Stan Hywet Hall & Gardens is experiencing its own miniature version of climate change.
Part of the historical estate’s Corbin Conservatory has been transformed into a tropical oasis called the Garden Under Glass, a steamy showcase populated by exotic plants from around the world. The public will get a chance to visit when Stan Hywet opens for the season Tuesday.
The new garden occupies the Palm House Conservatory, part of the larger Corbin Conservatory complex. The glass palm house is a replica of one built for Stan Hywet’s original occupants, rubber magnate F.A. Seiberling and his family, and the new garden brings the space more closely in line with the original building’s use.
The Seiberlings used their conservatory to grow tropical plants and citrus before the fruit was readily available in the North, said Tom Hrivnak, Stan Hywet’s director of horticulture. They also entertained there on occasion, and greenhouse manager Pat Henson noted they probably also grew flowers for displaying in the Manor House year round.
“It was a sign of their station in life,” said Donna Spiegler, Stan Hywet’s communications manager.
In recent years the reconstructed conservatory has been home to a butterfly exhibit, events such as teas and receptions and a few temporary exhibits. But those uses brought some challenges.
The conservatory was too warm to be a suitable place for events, Henson said, and plant debris sometimes dropped into the food. Using it as exhibit space involved the expense of changing those exhibits, Hrivnak noted.
The new Garden Under Glass, on the other hand, is permanent. Most of the cost of the garden was covered by the David C. and Mary S. Corbin Foundation, which had funded the building’s construction eight years ago.
“They were more than happy to put it back to where it [the original conservatory] was,” Hrivnak said.
The garden is made up of planting beds with a walkway winding through them and a waterfall splashing into a bed of pebbles in one corner. Two royal palm trees graze the glass ceiling — at least for a year or so, until they become too tall, Hrivnak said.
The existing floor was pulled up in places to accommodate the beds, and 51 tons of stone were brought in to accent them.
Stan Hywet’s horticultural staff hand-mixed the soil from half perennial soil and half sand. They hauled the ingredients in wheelbarrows, Hrivnak said, and mixed them together in the beds to provide the fast-draining growing medium the plants need.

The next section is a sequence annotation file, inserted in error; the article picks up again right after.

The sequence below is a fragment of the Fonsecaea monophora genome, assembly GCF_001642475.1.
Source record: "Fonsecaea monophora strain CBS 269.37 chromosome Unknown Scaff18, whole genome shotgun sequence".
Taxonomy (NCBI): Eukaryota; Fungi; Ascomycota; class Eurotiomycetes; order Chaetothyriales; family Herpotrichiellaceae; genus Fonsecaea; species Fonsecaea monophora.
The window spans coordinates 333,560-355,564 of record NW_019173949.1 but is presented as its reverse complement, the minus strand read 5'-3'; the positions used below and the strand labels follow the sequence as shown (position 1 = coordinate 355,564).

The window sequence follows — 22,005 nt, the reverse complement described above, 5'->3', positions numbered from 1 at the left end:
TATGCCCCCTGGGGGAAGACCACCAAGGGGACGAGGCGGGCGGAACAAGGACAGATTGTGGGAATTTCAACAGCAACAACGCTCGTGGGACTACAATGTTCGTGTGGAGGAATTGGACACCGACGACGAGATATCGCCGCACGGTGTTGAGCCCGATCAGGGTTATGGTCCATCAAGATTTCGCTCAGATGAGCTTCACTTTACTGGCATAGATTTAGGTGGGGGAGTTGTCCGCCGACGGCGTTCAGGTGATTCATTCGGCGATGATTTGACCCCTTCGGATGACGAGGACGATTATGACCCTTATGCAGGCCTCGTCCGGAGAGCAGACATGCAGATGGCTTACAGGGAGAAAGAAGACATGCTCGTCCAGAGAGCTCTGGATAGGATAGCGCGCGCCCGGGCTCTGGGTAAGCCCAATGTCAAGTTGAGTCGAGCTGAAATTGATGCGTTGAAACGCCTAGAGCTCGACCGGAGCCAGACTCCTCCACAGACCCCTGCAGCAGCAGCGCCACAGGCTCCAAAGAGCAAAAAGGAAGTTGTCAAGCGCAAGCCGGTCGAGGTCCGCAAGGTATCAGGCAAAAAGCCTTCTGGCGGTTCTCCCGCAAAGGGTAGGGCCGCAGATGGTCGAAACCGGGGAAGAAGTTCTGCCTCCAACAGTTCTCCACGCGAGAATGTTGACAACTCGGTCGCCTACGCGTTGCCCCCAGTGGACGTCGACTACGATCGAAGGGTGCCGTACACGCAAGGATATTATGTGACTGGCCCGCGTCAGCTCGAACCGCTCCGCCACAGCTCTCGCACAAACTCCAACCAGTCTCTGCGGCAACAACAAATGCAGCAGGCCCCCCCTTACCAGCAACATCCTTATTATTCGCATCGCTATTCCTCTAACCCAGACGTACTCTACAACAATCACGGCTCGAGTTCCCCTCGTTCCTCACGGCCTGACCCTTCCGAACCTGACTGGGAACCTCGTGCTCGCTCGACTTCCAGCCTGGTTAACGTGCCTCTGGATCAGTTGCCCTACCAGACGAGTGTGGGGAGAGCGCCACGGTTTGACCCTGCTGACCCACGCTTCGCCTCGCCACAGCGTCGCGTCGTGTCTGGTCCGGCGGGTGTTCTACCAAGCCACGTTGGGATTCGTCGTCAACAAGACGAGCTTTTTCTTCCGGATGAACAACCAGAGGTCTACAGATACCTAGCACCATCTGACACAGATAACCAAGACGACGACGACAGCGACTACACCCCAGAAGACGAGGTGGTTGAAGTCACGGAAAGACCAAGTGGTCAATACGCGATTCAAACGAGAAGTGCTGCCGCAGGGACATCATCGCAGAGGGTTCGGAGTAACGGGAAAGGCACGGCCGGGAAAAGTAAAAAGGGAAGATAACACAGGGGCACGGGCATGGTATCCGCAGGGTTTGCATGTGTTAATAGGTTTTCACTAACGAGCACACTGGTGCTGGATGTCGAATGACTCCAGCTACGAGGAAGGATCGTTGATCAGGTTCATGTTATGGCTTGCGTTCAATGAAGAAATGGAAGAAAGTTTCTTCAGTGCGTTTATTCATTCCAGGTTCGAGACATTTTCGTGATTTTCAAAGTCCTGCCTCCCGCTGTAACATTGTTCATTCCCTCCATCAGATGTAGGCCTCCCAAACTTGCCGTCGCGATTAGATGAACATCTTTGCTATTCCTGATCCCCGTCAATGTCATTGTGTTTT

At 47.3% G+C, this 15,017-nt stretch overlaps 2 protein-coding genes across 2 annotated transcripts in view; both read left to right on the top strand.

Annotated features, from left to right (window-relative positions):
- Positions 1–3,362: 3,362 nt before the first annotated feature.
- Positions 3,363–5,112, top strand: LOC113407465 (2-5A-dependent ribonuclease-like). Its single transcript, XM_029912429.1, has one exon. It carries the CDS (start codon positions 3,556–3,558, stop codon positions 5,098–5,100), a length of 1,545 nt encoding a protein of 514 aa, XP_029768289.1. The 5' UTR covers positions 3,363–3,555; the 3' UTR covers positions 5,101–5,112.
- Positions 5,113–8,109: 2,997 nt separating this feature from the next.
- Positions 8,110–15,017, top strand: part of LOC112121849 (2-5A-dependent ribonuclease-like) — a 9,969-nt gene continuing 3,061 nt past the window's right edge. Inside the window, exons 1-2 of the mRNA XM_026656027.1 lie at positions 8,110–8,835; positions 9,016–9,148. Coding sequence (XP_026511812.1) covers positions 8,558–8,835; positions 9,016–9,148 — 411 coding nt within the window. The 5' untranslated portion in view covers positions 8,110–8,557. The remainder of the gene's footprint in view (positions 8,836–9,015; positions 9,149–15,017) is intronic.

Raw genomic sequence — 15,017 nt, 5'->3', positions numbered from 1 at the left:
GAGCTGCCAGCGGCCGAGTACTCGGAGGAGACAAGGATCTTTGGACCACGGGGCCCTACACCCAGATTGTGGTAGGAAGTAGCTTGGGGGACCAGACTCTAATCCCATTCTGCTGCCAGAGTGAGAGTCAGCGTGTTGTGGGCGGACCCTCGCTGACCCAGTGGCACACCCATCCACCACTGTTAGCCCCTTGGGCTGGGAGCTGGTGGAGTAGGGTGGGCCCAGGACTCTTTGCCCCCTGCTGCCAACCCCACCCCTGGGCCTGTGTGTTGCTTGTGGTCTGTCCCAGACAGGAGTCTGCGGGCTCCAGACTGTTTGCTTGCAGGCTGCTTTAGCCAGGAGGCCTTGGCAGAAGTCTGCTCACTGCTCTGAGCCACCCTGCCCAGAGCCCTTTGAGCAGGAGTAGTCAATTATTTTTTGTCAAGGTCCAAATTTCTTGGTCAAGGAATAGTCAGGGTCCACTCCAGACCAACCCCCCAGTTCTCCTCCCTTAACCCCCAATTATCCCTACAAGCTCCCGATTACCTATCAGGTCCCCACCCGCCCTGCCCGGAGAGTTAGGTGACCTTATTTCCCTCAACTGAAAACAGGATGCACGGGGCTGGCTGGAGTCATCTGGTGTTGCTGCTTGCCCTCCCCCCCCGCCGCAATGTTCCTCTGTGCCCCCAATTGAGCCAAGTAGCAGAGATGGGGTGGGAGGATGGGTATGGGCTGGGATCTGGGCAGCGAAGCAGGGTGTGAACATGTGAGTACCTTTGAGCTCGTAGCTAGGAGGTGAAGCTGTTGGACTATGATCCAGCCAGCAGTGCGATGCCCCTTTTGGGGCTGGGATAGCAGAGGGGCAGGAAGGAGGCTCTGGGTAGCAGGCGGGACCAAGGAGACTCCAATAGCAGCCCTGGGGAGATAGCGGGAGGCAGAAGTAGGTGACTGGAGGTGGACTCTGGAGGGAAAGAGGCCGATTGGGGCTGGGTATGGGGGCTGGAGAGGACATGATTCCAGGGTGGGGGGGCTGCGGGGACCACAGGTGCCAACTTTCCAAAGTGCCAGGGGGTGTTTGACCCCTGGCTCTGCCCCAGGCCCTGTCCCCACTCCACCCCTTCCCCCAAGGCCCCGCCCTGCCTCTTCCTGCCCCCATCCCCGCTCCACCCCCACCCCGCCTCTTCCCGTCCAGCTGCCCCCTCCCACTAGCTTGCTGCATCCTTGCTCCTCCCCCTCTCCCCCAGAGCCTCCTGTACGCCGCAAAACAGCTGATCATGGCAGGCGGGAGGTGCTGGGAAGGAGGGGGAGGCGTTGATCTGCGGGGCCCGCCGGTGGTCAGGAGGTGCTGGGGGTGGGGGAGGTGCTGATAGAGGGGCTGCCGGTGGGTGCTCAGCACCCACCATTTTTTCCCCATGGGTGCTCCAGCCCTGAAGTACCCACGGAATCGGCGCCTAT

Those plants include staghorn ferns, oleander, anthurium, bird of paradise, tropical pitcher plants and camellias — specimens from such areas as South America, Africa, the Mediterranean, Florida and Mexico.
Many of the plants were already owned by Stan Hywet and kept in its greenhouses. One of those longtime residents is a sizable blue agave with a spiky bulk that belies its name, Baby.
The agave was given to Stan Hywet by a woman who for years had hauled it into her garage every winter and back out every summer, Henson said.
“She just made it in the door there,” Henson said of Baby. “So she’s permanent, because we can’t get her out.”
Providing the natural music to accompany the plant display is the waterfall, created by Stow company Complete Outdoor Installation. Its owner, dry stone mason Zach Goebelt, has done stone work previously on the Stan Hywet grounds.
Look closely, and you just might notice a plastic rat peeking out from an opening in the rocks at the waterfall’s base. The rat, named Wilbur, has been hanging around since it was used in an old Christmas display, and Henson just couldn’t resist putting it to a new use.
“There was that hole,” she said with a sly smile, “and I figured he should have a place to live.”
Fake rodents aside, the garden is expected to be a place of respite for Stan Hywet’s visitors.
“It’s peaceful and calm in here,” Spiegler said. “… I just want them to go home with a good feeling.”
Mary Beth Breckenridge can be reached at 330-996-3756 or email@example.com. You can also become a fan on Facebook at http://tinyurl.com/mbbreck, follow her on Twitter @MBBreckenridge and read her blog at www.ohio.com/blogs/mary-beth.